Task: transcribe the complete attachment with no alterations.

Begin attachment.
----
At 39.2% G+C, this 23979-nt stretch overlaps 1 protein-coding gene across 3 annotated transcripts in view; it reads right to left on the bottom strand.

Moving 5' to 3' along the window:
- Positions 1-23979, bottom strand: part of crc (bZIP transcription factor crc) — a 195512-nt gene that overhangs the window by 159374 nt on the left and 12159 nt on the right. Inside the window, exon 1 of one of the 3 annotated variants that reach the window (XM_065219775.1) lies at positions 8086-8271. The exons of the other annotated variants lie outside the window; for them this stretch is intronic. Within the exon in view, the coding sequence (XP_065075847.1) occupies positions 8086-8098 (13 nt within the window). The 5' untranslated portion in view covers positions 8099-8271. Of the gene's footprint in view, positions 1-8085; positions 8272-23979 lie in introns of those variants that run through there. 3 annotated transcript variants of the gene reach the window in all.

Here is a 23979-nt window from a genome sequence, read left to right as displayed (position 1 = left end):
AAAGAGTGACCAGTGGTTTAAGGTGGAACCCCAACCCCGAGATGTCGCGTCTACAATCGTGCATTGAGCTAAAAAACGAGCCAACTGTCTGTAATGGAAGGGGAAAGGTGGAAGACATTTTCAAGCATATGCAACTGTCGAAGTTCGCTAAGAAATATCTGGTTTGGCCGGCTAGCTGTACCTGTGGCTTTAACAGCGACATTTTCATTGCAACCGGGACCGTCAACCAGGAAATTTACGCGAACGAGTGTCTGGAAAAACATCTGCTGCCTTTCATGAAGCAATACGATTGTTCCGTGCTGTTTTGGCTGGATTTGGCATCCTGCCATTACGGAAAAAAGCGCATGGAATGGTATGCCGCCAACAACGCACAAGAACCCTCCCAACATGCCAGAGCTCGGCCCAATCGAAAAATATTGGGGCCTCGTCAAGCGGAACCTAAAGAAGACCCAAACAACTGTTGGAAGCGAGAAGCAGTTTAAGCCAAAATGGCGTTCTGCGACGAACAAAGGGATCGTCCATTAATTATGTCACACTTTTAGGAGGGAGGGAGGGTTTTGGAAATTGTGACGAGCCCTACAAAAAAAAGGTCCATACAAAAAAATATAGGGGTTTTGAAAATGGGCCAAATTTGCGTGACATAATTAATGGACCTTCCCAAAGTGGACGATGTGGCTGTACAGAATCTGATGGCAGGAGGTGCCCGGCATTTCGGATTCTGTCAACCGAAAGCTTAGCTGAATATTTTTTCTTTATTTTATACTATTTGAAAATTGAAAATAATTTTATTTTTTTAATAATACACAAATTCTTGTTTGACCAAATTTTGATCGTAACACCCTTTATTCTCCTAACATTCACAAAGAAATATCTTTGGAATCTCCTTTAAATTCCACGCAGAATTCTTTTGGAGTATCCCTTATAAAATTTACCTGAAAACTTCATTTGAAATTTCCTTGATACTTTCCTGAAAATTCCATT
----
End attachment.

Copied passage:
At 39.2% G+C, this 23979-nt stretch overlaps 1 protein-coding gene across 3 annotated transcripts in view; it reads right to left on the bottom strand.

Moving 5' to 3' along the window:
- Positions 1-23979, bottom strand: part of crc (bZIP transcription factor crc) — a 195512-nt gene that overhangs the window by 159374 nt on the left and 12159 nt on the right. Inside the window, exon 1 of one of the 3 annotated variants that reach the window (XM_065219775.1) lies at positions 8086-8271. The exons of the other annotated variants lie outside the window; for them this stretch is intronic. Within the exon in view, the coding sequence (XP_065075847.1) occupies positions 8086-8098 (13 nt within the window). The 5' untranslated portion in view covers positions 8099-8271. Of the gene's footprint in view, positions 1-8085; positions 8272-23979 lie in introns of those variants that run through there. 3 annotated transcript variants of the gene reach the window in all.

Here is a 23979-nt window from a genome sequence, read left to right as displayed (position 1 = left end):
AAAGAGTGACCAGTGGTTTAAGGTGGAACCCCAACCCCGAGATGTCGCGTCTACAATCGTGCATTGAGCTAAAAAACGAGCCAACTGTCTGTAATGGAAGGGGAAAGGTGGAAGACATTTTCAAGCATATGCAACTGTCGAAGTTCGCTAAGAAATATCTGGTTTGGCCGGCTAGCTGTACCTGTGGCTTTAACAGCGACATTTTCATTGCAACCGGGACCGTCAACCAGGAAATTTACGCGAACGAGTGTCTGGAAAAACATCTGCTGCCTTTCATGAAGCAATACGATTGTTCCGTGCTGTTTTGGCTGGATTTGGCATCCTGCCATTACGGAAAAAAGCGCATGGAATGGTATGCCGCCAACAACGCACAAGAACCCTCCCAACATGCCAGAGCTCGGCCCAATCGAAAAATATTGGGGCCTCGTCAAGCGGAACCTAAAGAAGACCCAAACAACTGTTGGAAGCGAGAAGCAGTTTAAGCCAAAATGGCGTTCTGCGACGAACAAAGGGATCGTCCATTAATTATGTCACACTTTTAGGAGGGAGGGAGGGTTTTGGAAATTGTGACGAGCCCTACAAAAAAAAGGTCCATACAAAAAAATATAGGGGTTTTGAAAATGGGCCAAATTTGCGTGACATAATTAATGGACCTTCCCAAAGTGGACGATGTGGCTGTACAGAATCTGATGGCAGGAGGTGCCCGGCATTTCGGATTCTGTCAACCGAAAGCTTAGCTGAATATTTTTTCTTTATTTTATACTATTTGAAAATTGAAAATAATTTTATTTTTTTAATAATACACAAATTCTTGTTTGACCAAATTTTGATCGTAACACCCTTTATTCTCCTAACATTCACAAAGAAATATCTTTGGAATCTCCTTTAAATTCCACGCAGAATTCTTTTGGAGTATCCCTTATAAAATTTACCTGAAAACTTCATTTGAAATTTCCTTGATACTTTCCTGAAAATTCCATT